Man Sells Pens On The Street To Survive, Then A Stranger Took This Photo Of His Daughter…
Meet Abdul Halim al-Attar, a Syrian refugee who was pictured selling pens in the streets of Beirut. After being displaced by the conflict, Abdul resorted to selling pens in order to provide food and shelter for his family. Recently, a stranger captured a photo of Abdul carrying his daughter, Reem. While carrying his daughter, he is also seen trying to convince others to buy pens so he could provide for another day. The photo has gone absolutely viral and touched the hearts of many all across the world.
The picture of Abdul is absolutely heart breaking and offers a true look into the crisis. For many people, this life is a reality. Thanks to a Norweigian web developer named Gissur Simonarso, an online crowdfunding campaign was put together in order to raise money for Abdul and his family. The amount of support that came as a result was astonishing, as nearly $200,000 was raised. As a refugee with very little to his name, Abdul had big plans for the money.
Abdul cleverly invested his money as soon as he received it, by opening multiple shops in Lebanon. Knowing the struggles of others, Abdul went out of his way to hire other Syrian refugees and has employed 16 of them throughout his shops. On top of that, Abdul has sent a large sum of his money over to friends and family currently enduring the crisis in Syria. Grateful for the help, Abdul said, “Not only did my life change, but also the lives of my children and the lives of people in Syria whom I helped.”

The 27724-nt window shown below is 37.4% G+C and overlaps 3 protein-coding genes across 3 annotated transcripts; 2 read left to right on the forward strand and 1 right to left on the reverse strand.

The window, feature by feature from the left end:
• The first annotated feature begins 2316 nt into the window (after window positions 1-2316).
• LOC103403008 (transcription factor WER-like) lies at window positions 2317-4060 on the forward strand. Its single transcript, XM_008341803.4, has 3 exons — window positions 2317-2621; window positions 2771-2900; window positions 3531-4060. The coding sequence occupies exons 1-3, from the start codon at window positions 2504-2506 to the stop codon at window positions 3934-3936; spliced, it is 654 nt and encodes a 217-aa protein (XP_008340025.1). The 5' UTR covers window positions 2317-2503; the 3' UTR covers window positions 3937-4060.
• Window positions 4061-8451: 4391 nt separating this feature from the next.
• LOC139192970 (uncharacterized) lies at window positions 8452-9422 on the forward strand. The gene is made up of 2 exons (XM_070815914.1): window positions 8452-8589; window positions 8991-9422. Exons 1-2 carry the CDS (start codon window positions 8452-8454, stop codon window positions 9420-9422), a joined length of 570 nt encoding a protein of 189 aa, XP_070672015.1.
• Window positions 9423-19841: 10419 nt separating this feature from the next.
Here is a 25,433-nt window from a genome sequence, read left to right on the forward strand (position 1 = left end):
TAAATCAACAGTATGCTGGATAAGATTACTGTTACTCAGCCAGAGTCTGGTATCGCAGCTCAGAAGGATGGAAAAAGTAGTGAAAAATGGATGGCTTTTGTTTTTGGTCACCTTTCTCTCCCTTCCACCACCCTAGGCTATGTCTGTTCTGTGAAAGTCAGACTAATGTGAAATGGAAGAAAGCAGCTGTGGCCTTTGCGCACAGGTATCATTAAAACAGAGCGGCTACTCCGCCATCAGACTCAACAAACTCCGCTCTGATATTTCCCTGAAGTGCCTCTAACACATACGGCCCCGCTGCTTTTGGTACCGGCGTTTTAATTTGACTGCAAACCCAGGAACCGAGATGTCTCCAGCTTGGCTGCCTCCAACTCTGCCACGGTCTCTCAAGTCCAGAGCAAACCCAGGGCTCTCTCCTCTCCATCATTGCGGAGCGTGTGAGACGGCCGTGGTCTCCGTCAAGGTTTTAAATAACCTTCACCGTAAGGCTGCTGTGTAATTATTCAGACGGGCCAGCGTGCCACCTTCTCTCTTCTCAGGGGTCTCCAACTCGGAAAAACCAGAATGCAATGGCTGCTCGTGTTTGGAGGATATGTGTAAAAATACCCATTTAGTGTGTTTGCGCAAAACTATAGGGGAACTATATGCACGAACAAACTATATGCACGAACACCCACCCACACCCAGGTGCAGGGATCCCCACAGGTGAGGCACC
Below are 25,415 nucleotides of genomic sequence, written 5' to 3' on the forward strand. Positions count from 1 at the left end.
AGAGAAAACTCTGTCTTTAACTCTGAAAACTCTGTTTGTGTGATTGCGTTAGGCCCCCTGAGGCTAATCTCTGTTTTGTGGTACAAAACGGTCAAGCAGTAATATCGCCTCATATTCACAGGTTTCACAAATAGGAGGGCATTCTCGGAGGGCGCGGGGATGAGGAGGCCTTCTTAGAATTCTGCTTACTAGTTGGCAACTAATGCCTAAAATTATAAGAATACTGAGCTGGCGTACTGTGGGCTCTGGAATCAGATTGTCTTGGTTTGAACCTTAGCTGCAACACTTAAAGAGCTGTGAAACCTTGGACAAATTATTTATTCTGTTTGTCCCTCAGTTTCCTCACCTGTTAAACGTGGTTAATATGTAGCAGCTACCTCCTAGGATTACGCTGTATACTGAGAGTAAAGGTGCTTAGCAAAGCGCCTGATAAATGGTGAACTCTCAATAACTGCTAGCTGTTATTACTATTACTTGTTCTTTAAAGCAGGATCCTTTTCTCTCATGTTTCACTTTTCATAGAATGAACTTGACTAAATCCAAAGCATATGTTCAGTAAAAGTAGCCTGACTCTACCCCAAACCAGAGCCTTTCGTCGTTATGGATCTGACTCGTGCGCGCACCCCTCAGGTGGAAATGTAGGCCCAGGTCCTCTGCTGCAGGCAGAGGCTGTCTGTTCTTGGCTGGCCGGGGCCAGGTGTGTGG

The money has also went a long way by providing Abdul and his family with a 2 bedroom apartment, as well as clean clothes and security knowing that they will have shelter and food. There are currently over 1.2 million Syrian refugees in Lebanon who are struggling to find employment, so his help in opening shops and employing some of those few is extremely help. Abdul’s commented on the improvement in his quality of life. He talks about how he finally feels as if he is a member of his community, that Lebanese and Syrians are now kinder to him, and said, “”They just greet me better now when they see me. They respect me more.” While the ending to Abdul’s story is heart-warming, there are still a great many refugees in dire need of basic necessities.
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